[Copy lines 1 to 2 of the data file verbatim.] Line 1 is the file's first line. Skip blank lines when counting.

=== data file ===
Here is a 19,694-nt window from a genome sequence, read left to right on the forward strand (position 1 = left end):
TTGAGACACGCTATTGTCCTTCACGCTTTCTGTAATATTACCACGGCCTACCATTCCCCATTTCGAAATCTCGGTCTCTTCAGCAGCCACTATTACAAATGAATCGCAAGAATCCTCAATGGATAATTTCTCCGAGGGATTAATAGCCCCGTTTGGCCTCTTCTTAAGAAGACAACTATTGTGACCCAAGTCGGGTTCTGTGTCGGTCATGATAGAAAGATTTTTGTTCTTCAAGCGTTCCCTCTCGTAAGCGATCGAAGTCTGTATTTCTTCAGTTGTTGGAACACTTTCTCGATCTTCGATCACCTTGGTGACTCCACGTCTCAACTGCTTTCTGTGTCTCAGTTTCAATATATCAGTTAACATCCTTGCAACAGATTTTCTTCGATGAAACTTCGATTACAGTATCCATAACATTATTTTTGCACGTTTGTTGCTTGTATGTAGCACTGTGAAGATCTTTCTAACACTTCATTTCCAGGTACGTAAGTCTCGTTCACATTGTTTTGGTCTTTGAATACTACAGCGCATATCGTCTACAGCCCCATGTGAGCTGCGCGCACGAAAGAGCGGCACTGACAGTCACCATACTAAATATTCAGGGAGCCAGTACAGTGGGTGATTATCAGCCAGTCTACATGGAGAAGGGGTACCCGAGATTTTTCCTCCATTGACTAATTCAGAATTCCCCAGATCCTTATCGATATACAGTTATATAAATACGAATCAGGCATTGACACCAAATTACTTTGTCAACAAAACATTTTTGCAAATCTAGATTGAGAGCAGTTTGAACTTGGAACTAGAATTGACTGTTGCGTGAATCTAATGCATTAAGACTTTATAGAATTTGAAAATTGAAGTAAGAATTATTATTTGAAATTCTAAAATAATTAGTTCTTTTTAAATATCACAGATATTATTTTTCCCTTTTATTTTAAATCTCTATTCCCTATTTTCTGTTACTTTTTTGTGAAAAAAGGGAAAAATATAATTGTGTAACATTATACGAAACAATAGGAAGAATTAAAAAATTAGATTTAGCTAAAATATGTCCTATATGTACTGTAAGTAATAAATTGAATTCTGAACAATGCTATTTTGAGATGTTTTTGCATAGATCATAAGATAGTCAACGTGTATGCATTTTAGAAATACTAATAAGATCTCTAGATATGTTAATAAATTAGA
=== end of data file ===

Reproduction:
Here is a 19,694-nt window from a genome sequence, read left to right on the forward strand (position 1 = left end):
TTGAGACACGCTATTGTCCTTCACGCTTTCTGTAATATTACCACGGCCTACCATTCCCCATTTCGAAATCTCGGTCTCTTCAGCAGCCACTATTACAAATGAATCGCAAGAATCCTCAATGGATAATTTCTCCGAGGGATTAATAGCCCCGTTTGGCCTCTTCTTAAGAAGACAACTATTGTGACCCAAGTCGGGTTCTGTGTCGGTCATGATAGAAAGATTTTTGTTCTTCAAGCGTTCCCTCTCGTAAGCGATCGAAGTCTGTATTTCTTCAGTTGTTGGAACACTTTCTCGATCTTCGATCACCTTGGTGACTCCACGTCTCAACTGCTTTCTGTGTCTCAGTTTCAATATATCAGTTAACATCCTTGCAACAGATTTTCTTCGATGAAACTTCGATTACAGTATCCATAACATTATTTTTGCACGTTTGTTGCTTGTATGTAGCACTGTGAAGATCTTTCTAACACTTCATTTCCAGGTACGTAAGTCTCGTTCACATTGTTTTGGTCTTTGAATACTACAGCGCATATCGTCTACAGCCCCATGTGAGCTGCGCGCACGAAAGAGCGGCACTGACAGTCACCATACTAAATATTCAGGGAGCCAGTACAGTGGGTGATTATCAGCCAGTCTACATGGAGAAGGGGTACCCGAGATTTTTCCTCCATTGACTAATTCAGAATTCCCCAGATCCTTATCGATATACAGTTATATAAATACGAATCAGGCATTGACACCAAATTACTTTGTCAACAAAACATTTTTGCAAATCTAGATTGAGAGCAGTTTGAACTTGGAACTAGAATTGACTGTTGCGTGAATCTAATGCATTAAGACTTTATAGAATTTGAAAATTGAAGTAAGAATTATTATTTGAAATTCTAAAATAATTAGTTCTTTTTAAATATCACAGATATTATTTTTCCCTTTTATTTTAAATCTCTATTCCCTATTTTCTGTTACTTTTTTGTGAAAAAAGGGAAAAATATAATTGTGTAACATTATACGAAACAATAGGAAGAATTAAAAAATTAGATTTAGCTAAAATATGTCCTATATGTACTGTAAGTAATAAATTGAATTCTGAACAATGCTATTTTGAGATGTTTTTGCATAGATCATAAGATAGTCAACGTGTATGCATTTTAGAAATACTAATAAGATCTCTAGATATGTTAATAAATTAGA